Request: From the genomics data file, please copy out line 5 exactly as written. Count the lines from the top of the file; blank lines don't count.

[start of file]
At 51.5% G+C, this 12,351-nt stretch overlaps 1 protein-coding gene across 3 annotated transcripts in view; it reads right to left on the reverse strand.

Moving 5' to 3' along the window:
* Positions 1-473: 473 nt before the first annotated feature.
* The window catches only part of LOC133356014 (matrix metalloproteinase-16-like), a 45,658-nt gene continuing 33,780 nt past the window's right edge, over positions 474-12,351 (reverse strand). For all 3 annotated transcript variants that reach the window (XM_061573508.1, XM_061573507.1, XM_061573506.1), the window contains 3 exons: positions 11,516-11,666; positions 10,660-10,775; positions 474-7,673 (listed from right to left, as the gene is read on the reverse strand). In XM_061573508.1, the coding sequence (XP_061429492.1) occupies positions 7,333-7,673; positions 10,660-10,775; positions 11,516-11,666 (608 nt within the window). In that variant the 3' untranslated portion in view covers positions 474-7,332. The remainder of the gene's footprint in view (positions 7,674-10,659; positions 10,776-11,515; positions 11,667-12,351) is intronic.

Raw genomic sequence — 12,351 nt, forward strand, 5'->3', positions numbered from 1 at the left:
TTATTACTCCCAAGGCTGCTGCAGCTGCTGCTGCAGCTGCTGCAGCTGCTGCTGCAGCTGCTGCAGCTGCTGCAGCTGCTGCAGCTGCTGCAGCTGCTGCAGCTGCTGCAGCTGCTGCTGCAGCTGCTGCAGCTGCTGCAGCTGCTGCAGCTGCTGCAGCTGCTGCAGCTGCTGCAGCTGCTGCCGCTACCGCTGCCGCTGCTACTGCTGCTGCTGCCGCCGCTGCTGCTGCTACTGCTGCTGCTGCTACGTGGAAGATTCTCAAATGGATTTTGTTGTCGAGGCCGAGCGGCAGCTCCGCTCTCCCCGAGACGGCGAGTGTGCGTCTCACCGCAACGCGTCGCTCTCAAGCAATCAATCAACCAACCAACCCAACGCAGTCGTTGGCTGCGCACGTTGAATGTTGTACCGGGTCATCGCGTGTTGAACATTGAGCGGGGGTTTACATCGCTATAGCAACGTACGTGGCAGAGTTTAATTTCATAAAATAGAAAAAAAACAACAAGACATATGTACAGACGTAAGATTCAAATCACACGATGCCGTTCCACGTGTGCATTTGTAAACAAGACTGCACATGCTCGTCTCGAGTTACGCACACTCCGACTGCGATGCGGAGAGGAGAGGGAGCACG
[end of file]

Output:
Raw genomic sequence — 12,351 nt, forward strand, 5'->3', positions numbered from 1 at the left: